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Singular Integral Operators in Potential Theory

   Department of Mathematics and Statistics

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  Prof S Chandler-Wilde, Prof J Virtanen  Applications accepted all year round  Competition Funded PhD Project (UK Students Only)

About the Project

In this project we will attack a long-standing conjecture in potential theory, due to Carlos Kenig in 1994, regarding the so-called "double-layer potential operator" K on a closed curve C in the plane. (Potential theory is the study of solutions to Laplace's equation and is a fundamental topic in PDEs and in analysis more generally. The double-layer potential operator is a key singular integral operator that arises in this theory, for example when formulating the Dirchlet problem in a bounded domain as a boundary integral equation) Kenig's conjecture is that the so-called essential spectral radius of K is < 1/2 as an operator on the space of functions that are square integrable on C with respect to surface measure. The spectrum of a (bounded linear) operator K is the set of complex values z for which zI-K is not invertible, where I denotes the identity operator. The essential spectrum is arguably the most important part of the spectrum for a bounded operator on a Hilbert space, it is the set of z for which zI-K is not even approximately invertible in a sense that can be made precise. Kenig's conjecture has been shown to hold when C is the boundary of a convex domain and when C is a polygon. In this project we will explore whether the conjecture holds for much more complicated boundaries. To do this we will use a combination of methods, which will depend on the background and interests of the candidate but will include analysis and functional analysis methods and rigorously justified numerical analysis and computation of the essential spectrum for specific examples in Matlab or Python.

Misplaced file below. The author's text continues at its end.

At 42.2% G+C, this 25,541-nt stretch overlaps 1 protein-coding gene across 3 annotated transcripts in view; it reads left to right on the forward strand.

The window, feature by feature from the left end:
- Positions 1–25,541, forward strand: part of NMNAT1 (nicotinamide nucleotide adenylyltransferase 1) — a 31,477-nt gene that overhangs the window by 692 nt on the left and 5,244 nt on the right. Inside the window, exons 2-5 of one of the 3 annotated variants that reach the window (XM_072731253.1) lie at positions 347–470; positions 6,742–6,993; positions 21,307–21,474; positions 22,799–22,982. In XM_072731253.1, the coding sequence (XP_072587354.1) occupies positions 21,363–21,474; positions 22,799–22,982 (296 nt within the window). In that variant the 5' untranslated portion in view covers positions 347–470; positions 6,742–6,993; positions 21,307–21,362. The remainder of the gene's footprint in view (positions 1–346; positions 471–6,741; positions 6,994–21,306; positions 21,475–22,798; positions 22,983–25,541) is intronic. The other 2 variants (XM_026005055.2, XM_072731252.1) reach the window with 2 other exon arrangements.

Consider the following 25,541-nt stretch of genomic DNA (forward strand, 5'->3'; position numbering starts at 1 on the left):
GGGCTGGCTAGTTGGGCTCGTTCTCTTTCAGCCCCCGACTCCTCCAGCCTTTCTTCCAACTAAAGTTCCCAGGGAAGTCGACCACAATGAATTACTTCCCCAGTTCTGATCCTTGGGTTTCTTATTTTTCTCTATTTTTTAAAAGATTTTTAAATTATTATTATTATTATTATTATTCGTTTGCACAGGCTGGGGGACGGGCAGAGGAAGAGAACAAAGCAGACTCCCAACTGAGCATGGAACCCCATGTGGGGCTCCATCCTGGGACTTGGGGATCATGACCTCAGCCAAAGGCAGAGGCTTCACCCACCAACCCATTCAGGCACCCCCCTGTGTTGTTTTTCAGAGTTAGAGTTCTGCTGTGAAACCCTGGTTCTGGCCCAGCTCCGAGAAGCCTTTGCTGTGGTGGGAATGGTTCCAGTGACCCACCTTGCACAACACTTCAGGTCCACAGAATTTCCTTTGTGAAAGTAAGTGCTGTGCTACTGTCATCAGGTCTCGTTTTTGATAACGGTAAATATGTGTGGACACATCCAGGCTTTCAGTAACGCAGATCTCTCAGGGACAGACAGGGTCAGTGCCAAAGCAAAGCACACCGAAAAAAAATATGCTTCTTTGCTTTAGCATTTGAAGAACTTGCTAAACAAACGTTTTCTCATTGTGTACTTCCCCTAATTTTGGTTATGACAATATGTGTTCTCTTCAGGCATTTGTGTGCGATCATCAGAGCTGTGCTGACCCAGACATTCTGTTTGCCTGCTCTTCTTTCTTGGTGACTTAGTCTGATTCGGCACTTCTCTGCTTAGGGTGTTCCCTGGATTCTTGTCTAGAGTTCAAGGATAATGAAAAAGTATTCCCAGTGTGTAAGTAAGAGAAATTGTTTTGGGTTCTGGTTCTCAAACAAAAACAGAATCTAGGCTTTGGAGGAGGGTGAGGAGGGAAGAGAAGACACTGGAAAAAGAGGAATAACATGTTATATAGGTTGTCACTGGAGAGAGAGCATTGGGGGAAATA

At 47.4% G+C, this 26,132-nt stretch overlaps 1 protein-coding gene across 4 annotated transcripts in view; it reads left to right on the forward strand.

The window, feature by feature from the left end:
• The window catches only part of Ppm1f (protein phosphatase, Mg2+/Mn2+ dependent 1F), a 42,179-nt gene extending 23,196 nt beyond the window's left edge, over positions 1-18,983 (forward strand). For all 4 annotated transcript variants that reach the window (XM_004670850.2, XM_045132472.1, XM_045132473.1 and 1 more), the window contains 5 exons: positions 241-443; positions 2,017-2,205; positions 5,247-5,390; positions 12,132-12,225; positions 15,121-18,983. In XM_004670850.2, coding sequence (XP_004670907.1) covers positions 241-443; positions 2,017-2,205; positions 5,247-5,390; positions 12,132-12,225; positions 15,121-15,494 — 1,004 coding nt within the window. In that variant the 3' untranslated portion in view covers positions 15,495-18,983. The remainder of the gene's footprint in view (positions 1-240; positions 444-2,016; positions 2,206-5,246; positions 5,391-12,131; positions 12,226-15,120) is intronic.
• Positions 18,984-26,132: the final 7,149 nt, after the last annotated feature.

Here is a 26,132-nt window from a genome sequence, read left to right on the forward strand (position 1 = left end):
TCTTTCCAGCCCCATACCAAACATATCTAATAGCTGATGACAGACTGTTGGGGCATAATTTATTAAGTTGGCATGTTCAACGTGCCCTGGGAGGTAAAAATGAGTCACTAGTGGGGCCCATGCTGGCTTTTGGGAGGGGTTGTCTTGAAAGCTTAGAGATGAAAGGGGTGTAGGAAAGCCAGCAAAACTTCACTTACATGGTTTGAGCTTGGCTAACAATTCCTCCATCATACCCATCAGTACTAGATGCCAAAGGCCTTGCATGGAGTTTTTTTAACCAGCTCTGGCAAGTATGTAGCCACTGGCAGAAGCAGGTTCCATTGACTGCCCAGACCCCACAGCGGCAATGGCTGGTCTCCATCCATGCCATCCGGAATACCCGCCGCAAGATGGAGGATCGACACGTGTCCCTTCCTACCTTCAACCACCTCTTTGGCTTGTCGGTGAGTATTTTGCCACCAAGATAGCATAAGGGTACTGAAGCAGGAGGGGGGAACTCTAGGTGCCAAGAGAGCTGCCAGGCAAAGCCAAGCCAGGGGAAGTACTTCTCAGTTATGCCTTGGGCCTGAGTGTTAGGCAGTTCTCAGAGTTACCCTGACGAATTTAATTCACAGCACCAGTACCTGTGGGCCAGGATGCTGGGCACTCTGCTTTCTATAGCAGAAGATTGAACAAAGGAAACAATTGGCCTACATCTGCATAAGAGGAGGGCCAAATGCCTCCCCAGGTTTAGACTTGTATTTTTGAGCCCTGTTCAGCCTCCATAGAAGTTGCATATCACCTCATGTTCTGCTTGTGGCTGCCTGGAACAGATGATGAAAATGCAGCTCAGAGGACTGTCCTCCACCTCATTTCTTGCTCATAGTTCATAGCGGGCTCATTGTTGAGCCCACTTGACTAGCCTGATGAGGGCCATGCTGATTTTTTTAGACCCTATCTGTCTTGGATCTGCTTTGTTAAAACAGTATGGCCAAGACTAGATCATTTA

The candidate will work with and learn from the supervisors and will also have opportunities to interact with and visit other leading experts in this area, for example Euan Spence (Bath) and Karl-Mikael Perfekt (Trondheim). They will also present their progress at international conferences.

A BSc (2:1 or above) or MSc in Mathematics, Statistics, Computer Science subjects. Some experience in programming with C/C++, Matlab, or any other programming languages is preferred. 

Informal enquiries can be made to: Simon Chandler-Wilde at

More detail about the project is available through the web link below:

Funding Notes

- EPSRC funding, which covers tuition fees plus an annual tax-free stipend (currently £17,688 p.a.) for 4 years, is available to the successful candidate on a competitive basis, competing against other candidates for this and related projects.
- Funding is restricted to UK applicants

- Expected start date within Academic year 2022-2023


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